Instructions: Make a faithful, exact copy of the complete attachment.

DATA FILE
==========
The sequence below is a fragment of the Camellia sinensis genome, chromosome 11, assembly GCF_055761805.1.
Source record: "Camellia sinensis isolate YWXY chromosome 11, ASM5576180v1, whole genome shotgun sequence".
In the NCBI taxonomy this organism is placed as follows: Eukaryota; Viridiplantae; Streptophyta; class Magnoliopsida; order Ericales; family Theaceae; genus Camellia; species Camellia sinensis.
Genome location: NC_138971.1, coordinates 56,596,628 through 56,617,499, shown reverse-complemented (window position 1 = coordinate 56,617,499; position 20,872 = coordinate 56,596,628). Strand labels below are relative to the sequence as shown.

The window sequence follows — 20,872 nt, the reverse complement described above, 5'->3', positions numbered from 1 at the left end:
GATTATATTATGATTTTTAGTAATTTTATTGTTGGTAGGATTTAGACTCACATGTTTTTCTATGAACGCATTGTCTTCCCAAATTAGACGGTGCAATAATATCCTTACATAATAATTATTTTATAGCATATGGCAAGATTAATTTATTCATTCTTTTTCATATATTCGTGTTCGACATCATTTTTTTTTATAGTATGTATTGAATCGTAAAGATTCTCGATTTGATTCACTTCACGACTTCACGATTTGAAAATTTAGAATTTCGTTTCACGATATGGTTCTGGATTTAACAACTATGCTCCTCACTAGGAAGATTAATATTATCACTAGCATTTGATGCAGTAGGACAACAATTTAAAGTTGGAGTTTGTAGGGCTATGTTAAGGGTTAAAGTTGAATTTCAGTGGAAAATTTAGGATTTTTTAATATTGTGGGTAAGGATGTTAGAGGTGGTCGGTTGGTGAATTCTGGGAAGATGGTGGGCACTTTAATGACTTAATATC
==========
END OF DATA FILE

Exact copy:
The sequence below is a fragment of the Camellia sinensis genome, chromosome 11, assembly GCF_055761805.1.
Source record: "Camellia sinensis isolate YWXY chromosome 11, ASM5576180v1, whole genome shotgun sequence".
In the NCBI taxonomy this organism is placed as follows: Eukaryota; Viridiplantae; Streptophyta; class Magnoliopsida; order Ericales; family Theaceae; genus Camellia; species Camellia sinensis.
Genome location: NC_138971.1, coordinates 56,596,628 through 56,617,499, shown reverse-complemented (window position 1 = coordinate 56,617,499; position 20,872 = coordinate 56,596,628). Strand labels below are relative to the sequence as shown.

The window sequence follows — 20,872 nt, the reverse complement described above, 5'->3', positions numbered from 1 at the left end:
GATTATATTATGATTTTTAGTAATTTTATTGTTGGTAGGATTTAGACTCACATGTTTTTCTATGAACGCATTGTCTTCCCAAATTAGACGGTGCAATAATATCCTTACATAATAATTATTTTATAGCATATGGCAAGATTAATTTATTCATTCTTTTTCATATATTCGTGTTCGACATCATTTTTTTTTATAGTATGTATTGAATCGTAAAGATTCTCGATTTGATTCACTTCACGACTTCACGATTTGAAAATTTAGAATTTCGTTTCACGATATGGTTCTGGATTTAACAACTATGCTCCTCACTAGGAAGATTAATATTATCACTAGCATTTGATGCAGTAGGACAACAATTTAAAGTTGGAGTTTGTAGGGCTATGTTAAGGGTTAAAGTTGAATTTCAGTGGAAAATTTAGGATTTTTTAATATTGTGGGTAAGGATGTTAGAGGTGGTCGGTTGGTGAATTCTGGGAAGATGGTGGGCACTTTAATGACTTAATATC